Assignments for Class 6: Colonial Settlement Patterns in Virginia ("Why There?")
- Paleoindian Life in the Chesapeake Region, 18,000 to 9,900 Years Ago chapter of Bay Plain and Piedmont: A Landscape History of the Chesapeake Heartland from 1.3 Billion Years Ago to 2000
- Wherever you live in Virginia today, there is an excellent chance that Native Americans walked across your yard in the last 15,000 or so years. Bands of hunters and gatherers examined every hill and valley, seeking food. If there is a scenic overlook nearby, Native Americans probably stopped to enjoy the view, and perhaps reworked some points and left flakes of stone on the ground as their ancient litter.
- If there is water and a marsh nearby, plus some flat alluvial bottomland with relatively rich soil, then Native Americans could have built a town and grown crops near where you now live or work. Remember looking at a stream in Week 3? Reconsider that site - Native Americans carried water by hand (there was no Fairfax Water or other utility piping water inside their houses..), so they lived near streams. Are there any flat places near the stream where Native Americans might have planted crops?
- The Fairfax County Park Authority uses Geographic Information System (GIS) technology to predict where archeological sites might be located, and focuses field investigations accordingly when examining sites before construction of new bridges, trails, or structures disturbs the soil. The site planned for one abutment of the Clarks Branch bridge at Riverbend Park, upstream from Great Falls National Park, turned out to be an archeological treasure trove. "[T]he area that is now Riverbend Park was inhabitated continuously from 12,500 years ago all the way until the contact period with the European settlers. American Indian sites have been discovered at Riverbend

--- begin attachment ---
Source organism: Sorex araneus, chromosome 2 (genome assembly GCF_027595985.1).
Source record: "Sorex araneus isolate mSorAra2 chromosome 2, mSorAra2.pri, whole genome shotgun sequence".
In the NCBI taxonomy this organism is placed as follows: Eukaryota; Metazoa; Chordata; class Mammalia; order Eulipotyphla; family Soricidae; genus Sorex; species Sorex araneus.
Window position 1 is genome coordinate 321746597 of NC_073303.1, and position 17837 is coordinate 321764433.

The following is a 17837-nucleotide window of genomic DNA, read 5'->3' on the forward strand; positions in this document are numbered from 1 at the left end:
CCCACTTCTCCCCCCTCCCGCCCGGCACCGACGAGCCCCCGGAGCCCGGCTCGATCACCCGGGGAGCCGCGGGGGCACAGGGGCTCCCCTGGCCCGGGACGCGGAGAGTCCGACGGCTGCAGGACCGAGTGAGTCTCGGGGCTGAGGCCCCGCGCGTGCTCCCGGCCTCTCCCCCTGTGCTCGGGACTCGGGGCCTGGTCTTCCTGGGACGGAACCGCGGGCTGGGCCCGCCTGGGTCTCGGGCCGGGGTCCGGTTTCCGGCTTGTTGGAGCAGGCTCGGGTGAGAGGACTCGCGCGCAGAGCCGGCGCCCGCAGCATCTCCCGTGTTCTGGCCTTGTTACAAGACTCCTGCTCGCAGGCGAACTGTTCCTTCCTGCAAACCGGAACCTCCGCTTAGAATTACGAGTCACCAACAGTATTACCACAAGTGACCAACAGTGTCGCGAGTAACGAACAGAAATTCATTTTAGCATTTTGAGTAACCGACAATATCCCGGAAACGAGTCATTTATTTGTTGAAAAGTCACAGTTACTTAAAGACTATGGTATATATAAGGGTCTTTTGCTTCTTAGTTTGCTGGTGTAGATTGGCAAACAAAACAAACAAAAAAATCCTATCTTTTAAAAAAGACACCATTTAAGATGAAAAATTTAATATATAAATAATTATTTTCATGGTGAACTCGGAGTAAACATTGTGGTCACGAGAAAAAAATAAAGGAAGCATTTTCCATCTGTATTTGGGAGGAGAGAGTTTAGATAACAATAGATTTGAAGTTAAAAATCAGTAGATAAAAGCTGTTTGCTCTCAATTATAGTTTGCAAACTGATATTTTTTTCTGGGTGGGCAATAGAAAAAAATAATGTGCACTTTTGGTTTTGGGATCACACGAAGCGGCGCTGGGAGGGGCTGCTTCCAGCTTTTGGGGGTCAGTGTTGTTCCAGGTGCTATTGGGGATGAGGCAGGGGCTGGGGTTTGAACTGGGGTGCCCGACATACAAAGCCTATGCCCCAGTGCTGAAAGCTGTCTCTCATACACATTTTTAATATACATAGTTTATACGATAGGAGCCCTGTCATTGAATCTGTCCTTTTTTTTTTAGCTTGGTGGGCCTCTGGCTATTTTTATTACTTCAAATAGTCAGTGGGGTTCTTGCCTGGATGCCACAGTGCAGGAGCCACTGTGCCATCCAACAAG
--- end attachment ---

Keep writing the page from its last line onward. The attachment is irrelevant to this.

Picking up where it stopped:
throughout the floodplain, and on the top of the hills just above the floodplain. The county archeologist Mike Johnson said that Riverbend Park has the richest American Indian history of any site in Fairfax County."1
- Archeological sites include places associated with time periods after initial European contact with Native Americans, including colonial homesites and Civil War battlefields. "More than 3,000 Fairfax County archaeological sites have been registered with the Virginia Department of Historic Resources that serves as the State Historic Preservation Office for the Commonwealth of Virginia. In addition, 1,000 more sites have been recorded, including archaeological sites, cemeteries and architectural resources that need additional survey. More than 870 sites have been identified on Fairfax County parkland; however, only a small percentage of archaeological sites have been subject to a comprehensive survey."2
- Before the English
- The First Communities
- The Spanish in the Chesapeake Bay
- They had 5 reasons to be there... but after the English settled Virginia in 1607, the Spanish chose diplomacy over war with England, in their efforts to control territory in the Western Hemisphere.
- The Failure of the French
- Virginia - An International Frontier
- Roanoke Colony: Prelude to Jamestown?
- Was Virginia Destined To Be English?
- The Jamestown Story (lots of material, to ensure you understand an essential part of Virginia geography...)
- Jamestown - Why There?
- Locating Jamestown so it was easily accessible by ship did not guarantee enough ships would arrive at the North American port. In Virginia today, poverty and physical threats are not unknown... but actual starvation is very unusual. If you ever watched the television show Star Trek, notice how rarely the scriptwriters put the characters into a position of real scarcity. Oh, they need dilithium crystals at times, but do you think the modern TV audience could be retained if a science fiction show presented the intergalactic equivalent of the slow death faced by the Jamestown colonists in 1609-10?
- Jamestown - The First English Capital
- History of Jamestown
- The Location at James Island
- Jamestown Fort: The First English Settlement